Lockdown, what lockdown? By the time you read this, things should be back to some sort of normal, and you can get out and about in the countryside and see how the lack of human disruption has benefitted wildlife over the past few months, with cleaner air and less artificial noise improving conditions at the height of the breeding season. On the other hand, we might be back to square one – my crystal ball is being very vague on this prediction…

Anyway, let’s take a wander into the Clot, and perhaps visit the brand-new hide which was erected just before things went pear-shaped. This one overlooks the large central lagoon, which is bordered with extensive reedbeds, and which holds the slightly shyer species which you might not see very often at the main pool. There is one particular species of bird which has increased in the area over the past few years, as a result of the improved water control measures which have been implemented.

Here we have one of the five regular species of tern which occur in our area (there are also several rarer terns which may occur). Terns are usually thought of as sea-going birds, like smaller and more dainty versions of seagulls, but there are also a group of them known as Marsh Terns, and the one shown in my picture is the fairly common Whiskered Tern. A small breeding group has become established in the Clot, and now you can be fairly sure of seeing them during each visit.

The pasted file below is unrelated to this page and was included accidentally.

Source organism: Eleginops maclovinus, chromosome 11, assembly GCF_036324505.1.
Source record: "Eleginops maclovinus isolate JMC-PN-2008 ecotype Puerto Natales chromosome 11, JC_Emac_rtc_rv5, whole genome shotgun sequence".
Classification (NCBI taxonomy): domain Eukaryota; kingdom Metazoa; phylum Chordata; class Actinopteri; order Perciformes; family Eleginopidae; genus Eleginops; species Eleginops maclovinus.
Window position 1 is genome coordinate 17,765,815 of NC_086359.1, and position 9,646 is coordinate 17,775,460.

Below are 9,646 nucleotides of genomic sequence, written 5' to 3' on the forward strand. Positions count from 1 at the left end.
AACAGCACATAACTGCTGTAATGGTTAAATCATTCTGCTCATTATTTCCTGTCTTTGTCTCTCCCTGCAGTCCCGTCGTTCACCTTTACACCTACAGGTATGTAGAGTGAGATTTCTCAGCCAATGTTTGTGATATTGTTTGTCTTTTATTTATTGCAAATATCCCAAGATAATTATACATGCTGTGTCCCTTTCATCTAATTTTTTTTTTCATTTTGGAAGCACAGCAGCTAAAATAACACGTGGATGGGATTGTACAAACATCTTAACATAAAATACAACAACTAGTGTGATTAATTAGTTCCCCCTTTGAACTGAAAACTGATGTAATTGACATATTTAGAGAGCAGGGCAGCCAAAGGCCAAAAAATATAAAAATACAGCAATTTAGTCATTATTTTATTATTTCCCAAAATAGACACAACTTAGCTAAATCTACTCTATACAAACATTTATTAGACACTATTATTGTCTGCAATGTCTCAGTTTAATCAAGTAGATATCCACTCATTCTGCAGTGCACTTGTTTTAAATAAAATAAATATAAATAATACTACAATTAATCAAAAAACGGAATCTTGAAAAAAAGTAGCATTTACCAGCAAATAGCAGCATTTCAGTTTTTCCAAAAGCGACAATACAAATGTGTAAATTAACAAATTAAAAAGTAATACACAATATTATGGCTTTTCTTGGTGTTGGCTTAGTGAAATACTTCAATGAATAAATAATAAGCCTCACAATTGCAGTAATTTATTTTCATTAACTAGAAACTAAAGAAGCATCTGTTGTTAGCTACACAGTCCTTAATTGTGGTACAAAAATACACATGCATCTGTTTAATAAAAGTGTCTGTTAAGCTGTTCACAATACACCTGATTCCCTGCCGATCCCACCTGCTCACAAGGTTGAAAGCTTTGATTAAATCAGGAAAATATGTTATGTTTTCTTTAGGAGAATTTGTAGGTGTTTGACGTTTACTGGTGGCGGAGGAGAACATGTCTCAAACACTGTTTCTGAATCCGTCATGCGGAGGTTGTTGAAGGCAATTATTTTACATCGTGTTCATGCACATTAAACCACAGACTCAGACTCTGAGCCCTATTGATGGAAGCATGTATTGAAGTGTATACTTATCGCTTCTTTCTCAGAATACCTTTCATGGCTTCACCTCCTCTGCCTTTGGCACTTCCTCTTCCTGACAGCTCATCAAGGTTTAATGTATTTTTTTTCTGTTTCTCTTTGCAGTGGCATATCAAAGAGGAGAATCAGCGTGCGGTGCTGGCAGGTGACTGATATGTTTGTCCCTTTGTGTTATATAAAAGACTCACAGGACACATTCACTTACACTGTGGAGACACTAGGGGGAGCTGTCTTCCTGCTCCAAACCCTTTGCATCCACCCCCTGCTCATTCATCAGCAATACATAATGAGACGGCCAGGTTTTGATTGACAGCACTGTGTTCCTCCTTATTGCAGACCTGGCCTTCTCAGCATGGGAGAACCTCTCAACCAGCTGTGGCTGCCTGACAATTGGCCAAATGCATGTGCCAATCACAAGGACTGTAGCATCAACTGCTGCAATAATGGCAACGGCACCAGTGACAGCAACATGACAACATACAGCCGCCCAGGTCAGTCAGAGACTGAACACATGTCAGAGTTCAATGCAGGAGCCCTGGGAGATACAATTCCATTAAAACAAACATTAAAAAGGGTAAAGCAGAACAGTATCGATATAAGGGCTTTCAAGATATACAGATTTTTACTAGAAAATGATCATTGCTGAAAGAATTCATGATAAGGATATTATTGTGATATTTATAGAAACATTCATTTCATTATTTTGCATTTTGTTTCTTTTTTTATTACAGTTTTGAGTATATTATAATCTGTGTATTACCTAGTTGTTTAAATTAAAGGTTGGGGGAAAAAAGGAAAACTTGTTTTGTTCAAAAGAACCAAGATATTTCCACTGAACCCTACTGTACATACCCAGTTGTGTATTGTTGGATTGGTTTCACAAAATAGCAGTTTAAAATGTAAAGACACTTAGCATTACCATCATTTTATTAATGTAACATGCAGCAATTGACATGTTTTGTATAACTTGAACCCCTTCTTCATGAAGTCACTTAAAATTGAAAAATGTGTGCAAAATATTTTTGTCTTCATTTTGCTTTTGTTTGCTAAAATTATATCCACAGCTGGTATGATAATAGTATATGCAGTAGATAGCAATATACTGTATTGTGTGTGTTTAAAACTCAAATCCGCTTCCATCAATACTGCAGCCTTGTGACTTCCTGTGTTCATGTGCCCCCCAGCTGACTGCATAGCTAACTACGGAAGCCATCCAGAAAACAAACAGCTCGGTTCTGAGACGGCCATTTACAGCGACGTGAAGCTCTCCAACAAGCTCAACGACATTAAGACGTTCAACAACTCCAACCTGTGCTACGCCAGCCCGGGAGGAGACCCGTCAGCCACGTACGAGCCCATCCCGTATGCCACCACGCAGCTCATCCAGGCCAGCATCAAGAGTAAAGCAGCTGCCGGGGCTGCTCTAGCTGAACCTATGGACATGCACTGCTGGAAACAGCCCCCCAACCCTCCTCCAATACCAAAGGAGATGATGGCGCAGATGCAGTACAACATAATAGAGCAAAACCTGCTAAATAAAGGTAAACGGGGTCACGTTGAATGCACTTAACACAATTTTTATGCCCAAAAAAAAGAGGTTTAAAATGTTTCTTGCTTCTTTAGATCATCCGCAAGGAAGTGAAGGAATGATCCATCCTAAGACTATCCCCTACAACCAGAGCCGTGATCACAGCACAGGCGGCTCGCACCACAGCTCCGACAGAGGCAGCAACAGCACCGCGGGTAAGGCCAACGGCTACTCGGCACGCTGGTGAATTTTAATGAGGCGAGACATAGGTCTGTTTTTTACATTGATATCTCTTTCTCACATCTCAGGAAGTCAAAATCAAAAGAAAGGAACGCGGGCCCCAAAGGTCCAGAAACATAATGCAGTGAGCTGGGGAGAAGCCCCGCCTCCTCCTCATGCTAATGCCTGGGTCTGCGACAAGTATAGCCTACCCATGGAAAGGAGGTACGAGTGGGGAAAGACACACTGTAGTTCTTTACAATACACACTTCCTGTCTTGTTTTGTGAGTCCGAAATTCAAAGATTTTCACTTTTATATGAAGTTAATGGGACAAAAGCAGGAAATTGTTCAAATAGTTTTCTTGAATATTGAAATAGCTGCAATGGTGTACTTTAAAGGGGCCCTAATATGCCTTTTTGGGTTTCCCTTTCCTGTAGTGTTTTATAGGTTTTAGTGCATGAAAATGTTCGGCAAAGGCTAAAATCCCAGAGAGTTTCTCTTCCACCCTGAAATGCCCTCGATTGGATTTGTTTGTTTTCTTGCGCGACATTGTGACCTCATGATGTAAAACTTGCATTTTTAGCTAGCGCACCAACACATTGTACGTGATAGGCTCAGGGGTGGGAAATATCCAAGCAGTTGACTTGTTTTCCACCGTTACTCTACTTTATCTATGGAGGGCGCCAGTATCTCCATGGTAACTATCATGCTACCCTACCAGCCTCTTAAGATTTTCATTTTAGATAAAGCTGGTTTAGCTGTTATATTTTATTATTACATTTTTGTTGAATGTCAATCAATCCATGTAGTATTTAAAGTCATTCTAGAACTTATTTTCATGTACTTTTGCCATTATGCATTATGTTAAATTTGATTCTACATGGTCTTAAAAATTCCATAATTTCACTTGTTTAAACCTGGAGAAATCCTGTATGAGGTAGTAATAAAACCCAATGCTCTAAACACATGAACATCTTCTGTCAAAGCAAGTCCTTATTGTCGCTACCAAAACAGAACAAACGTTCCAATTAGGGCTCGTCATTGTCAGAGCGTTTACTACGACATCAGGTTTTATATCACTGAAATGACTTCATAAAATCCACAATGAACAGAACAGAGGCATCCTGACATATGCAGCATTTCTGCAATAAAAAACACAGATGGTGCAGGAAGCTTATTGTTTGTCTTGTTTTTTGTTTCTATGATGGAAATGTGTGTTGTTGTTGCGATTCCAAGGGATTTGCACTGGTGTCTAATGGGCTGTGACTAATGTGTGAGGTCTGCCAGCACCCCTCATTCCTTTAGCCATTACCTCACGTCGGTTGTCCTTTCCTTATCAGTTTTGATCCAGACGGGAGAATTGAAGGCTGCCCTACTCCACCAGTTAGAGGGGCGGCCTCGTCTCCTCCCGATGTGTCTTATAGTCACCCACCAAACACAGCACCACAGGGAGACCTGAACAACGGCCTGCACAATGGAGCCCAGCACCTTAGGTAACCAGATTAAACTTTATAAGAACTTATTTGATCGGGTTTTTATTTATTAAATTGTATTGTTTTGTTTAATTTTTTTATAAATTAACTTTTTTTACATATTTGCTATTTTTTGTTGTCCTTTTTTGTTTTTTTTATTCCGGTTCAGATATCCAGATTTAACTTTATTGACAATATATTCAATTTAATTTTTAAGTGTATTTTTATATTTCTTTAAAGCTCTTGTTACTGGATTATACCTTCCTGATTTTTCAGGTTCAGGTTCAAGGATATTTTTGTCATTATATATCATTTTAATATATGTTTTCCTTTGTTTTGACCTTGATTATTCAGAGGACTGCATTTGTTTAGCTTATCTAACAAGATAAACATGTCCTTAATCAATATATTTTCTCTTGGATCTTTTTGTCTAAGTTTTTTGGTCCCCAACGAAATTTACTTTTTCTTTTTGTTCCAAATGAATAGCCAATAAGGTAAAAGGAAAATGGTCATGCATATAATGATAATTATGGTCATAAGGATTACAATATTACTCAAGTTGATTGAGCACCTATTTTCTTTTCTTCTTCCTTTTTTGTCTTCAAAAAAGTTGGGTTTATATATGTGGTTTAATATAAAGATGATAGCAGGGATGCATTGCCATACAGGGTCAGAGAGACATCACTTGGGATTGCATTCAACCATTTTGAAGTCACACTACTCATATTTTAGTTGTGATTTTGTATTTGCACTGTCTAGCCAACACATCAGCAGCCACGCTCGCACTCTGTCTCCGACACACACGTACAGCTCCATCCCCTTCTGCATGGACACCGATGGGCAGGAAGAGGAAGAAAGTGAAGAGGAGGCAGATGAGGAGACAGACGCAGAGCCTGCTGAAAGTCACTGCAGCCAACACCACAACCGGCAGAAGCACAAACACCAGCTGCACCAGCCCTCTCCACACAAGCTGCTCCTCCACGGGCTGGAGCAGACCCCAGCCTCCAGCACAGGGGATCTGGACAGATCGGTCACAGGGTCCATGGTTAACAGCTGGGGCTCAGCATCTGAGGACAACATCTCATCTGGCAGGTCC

These birds are summer visitors, spending the winter in western Africa south of the Sahara. The species ranges throughout the Mediterranean basin, across central Asia as far as China and south to Australia. They can be easily separated from the oceanic terns such as the Common and Sandwich Terns, by being somewhat smaller and with a shorter tail – the tubby body is also a smoky grey colour unlike the pure white of the sea-going terns.

They have a buoyant, erratic flight pattern, dipping down to the water’s surface to delicately pick up insects, and on occasion splashing a little deeper to catch small surface-feeding fish. They also hawk for flying insects such as dragonflies and mayflies, and sometimes visit drier areas to benefit from local outbreaks of such things as flying ants.

These birds raise one brood of up to three chicks on a floating raft of vegetation; the chicks will leave the nest just one day after hatching, and hide in the reeds until their flight feathers have developed. They nest in loose colonies which they will defend together, and although not quite as fierce as the sea terns in defending the nests, they will attack intruders (including humans!) who stray too close – you have been warned! They have a short scratchy call something like “krekkk” which is one of the defining sounds of our reedbeds.

They are only vagrants to the UK, with just the occasional stray seen each year.

You can see more photographs of birds from our area by visiting www.marketheridge.smugmug.com

See you next month.